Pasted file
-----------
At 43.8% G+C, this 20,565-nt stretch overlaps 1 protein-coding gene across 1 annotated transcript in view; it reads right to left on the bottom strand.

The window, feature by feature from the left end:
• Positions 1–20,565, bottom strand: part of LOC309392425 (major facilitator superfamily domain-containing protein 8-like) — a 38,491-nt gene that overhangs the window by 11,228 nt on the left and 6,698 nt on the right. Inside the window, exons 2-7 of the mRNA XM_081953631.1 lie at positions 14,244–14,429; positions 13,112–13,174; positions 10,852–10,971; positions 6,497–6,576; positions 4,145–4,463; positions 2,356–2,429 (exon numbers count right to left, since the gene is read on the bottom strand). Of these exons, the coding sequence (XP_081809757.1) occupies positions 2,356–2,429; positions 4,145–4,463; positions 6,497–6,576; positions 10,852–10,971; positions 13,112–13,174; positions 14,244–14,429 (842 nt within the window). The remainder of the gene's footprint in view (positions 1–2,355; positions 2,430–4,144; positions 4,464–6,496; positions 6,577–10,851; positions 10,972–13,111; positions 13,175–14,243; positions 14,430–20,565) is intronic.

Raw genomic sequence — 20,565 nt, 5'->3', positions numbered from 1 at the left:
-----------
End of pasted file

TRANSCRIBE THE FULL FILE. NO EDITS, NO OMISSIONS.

At 43.8% G+C, this 20,565-nt stretch overlaps 1 protein-coding gene across 1 annotated transcript in view; it reads right to left on the bottom strand.

The window, feature by feature from the left end:
• Positions 1–20,565, bottom strand: part of LOC309392425 (major facilitator superfamily domain-containing protein 8-like) — a 38,491-nt gene that overhangs the window by 11,228 nt on the left and 6,698 nt on the right. Inside the window, exons 2-7 of the mRNA XM_081953631.1 lie at positions 14,244–14,429; positions 13,112–13,174; positions 10,852–10,971; positions 6,497–6,576; positions 4,145–4,463; positions 2,356–2,429 (exon numbers count right to left, since the gene is read on the bottom strand). Of these exons, the coding sequence (XP_081809757.1) occupies positions 2,356–2,429; positions 4,145–4,463; positions 6,497–6,576; positions 10,852–10,971; positions 13,112–13,174; positions 14,244–14,429 (842 nt within the window). The remainder of the gene's footprint in view (positions 1–2,355; positions 2,430–4,144; positions 4,464–6,496; positions 6,577–10,851; positions 10,972–13,111; positions 13,175–14,243; positions 14,430–20,565) is intronic.

Raw genomic sequence — 20,565 nt, 5'->3', positions numbered from 1 at the left: